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Charge Your Gadgets With Air Using Airenergy

Have you noticed recently just how many gadgets we all have that need seemingly constant charging and re-charging?  Cellphones, laptops, mp3 players, digital cameras, and now even books need to be charged regularly so we can happily go on using them.  Carrying around a charger for all of these items is not only cumbersome but also impractical when you consider the issue of having to find an outlet to plug the charger into. RCA is preparing to market the latest solution: a sleek, pocket-sized wireless charger.

The “Airenergy” uses wireless electricity from radio frequencies in the air to charge your various gadgets via USB port.  During Airenergy’s unveiling at the Consumer Electronics Show in Las Vegas, one company spokesperson claimed the device tohave charged a Blackberry with only 30% charge to full battery in just 90minutes, and of course, this was all without the use of an outlet.

 

The prototype is a small, compact device that uses anantenna to absorb energy from radio frequencies and then converts that energyinto DC power.  These energy sources comefrom seemingly mid-air, using free electricity from ambient Wi-Fi signals.  What’s more, the device charges itself twenty-four hours a day given the device is in the vicinity of a Wi-Fi source.  Thus, if you have a Wi-Fi connection in your home, your device could be charging itself while you sleep and all the while not affecting your electric bill like a regular charger would.  The device is expected to be released for around $40 a piece sometime this year.  Perhaps this free air-energy can be applied to other uses some day!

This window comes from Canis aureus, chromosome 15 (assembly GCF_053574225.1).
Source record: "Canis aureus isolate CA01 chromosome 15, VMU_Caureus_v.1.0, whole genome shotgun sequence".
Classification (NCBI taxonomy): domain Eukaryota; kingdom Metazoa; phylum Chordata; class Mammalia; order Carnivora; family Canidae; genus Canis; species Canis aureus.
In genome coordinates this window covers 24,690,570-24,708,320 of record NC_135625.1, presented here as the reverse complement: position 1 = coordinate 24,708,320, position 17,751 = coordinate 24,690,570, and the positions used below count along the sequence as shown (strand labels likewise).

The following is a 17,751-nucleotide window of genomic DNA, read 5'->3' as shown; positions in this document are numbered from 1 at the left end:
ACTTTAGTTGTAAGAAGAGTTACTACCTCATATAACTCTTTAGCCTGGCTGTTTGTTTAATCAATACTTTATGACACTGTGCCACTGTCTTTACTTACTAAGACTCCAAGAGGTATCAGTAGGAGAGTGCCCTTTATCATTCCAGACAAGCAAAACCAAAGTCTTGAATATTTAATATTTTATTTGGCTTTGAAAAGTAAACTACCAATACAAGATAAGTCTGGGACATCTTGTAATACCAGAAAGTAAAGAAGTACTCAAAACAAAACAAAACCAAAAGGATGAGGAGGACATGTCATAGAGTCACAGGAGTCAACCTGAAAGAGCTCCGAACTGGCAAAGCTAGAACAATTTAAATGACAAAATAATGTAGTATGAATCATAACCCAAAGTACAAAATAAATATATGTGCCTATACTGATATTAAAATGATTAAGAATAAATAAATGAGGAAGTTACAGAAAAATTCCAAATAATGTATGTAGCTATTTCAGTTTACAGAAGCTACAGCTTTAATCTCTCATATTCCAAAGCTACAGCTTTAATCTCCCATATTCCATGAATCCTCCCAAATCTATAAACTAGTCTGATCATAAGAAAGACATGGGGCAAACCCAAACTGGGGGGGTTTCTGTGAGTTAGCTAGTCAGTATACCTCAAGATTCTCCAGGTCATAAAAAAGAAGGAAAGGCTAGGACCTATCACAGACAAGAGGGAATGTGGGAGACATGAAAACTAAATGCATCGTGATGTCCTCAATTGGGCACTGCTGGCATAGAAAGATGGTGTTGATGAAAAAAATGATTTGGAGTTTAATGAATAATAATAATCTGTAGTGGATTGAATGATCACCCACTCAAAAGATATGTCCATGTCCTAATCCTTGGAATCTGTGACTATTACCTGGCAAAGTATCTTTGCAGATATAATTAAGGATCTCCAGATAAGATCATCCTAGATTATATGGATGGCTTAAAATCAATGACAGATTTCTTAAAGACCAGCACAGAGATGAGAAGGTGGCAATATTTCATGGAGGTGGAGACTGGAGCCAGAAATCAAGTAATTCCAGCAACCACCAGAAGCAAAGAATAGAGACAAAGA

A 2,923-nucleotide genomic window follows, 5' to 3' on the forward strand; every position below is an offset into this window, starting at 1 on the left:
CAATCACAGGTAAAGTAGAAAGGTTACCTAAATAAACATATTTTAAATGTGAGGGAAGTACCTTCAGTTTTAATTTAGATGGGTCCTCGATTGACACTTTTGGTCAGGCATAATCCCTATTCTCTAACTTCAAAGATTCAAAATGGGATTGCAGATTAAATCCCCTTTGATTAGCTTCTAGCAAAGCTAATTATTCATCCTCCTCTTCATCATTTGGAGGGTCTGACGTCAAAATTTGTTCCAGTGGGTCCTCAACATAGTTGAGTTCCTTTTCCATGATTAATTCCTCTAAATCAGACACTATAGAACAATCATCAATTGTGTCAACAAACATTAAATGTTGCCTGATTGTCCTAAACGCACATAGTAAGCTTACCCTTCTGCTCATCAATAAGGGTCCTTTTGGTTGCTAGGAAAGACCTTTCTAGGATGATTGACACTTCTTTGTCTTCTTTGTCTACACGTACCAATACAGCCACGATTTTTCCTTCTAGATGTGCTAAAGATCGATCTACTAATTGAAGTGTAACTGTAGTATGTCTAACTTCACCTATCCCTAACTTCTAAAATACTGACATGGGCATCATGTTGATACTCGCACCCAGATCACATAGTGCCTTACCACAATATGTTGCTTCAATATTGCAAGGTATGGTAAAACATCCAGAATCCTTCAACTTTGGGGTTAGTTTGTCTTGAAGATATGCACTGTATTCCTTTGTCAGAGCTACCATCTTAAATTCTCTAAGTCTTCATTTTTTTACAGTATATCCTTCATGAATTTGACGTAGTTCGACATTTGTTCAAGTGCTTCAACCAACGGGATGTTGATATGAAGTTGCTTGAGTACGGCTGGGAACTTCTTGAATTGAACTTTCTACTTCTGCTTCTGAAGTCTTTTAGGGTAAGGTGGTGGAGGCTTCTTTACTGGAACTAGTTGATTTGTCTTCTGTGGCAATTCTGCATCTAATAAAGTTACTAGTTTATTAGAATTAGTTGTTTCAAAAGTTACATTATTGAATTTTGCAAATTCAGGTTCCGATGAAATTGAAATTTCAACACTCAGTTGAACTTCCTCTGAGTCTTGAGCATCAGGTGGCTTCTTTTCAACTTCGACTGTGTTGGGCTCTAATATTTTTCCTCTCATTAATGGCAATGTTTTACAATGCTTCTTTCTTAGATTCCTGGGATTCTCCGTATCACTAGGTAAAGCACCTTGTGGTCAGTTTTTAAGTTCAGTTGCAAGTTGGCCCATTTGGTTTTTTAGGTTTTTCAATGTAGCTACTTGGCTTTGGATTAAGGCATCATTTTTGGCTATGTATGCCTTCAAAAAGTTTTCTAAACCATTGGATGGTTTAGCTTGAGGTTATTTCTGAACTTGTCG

Sources: Inventor-Strategies and Physorg

Amanda Hinski
Environmental Innovations Blogger
InventorSpot.com

Comments
Sep 27, 2010
by Anonymous

Upscale

Can we make this Bigger for:
Cars, Boats, Planes, Homes, Hotels, offices, etc etc.
Off the Grid power.
Radical IF doable & upscale for other apps.

Oct 8, 2010
by Amanda Hinski
Amanda Hinski's picture

Great Minds!

I was thinking along those lines as well.  Other small scale technologies may have similar applications using radio frequencies.  It's not the most practical way to go, but in a pinch (such as if your phone dies during an important event), it could be feasible to use something like this.

Oct 19, 2010
by Anonymous

Impressive

This sounds like a much-needed and sustainable technology. Can't wait till it's on the market.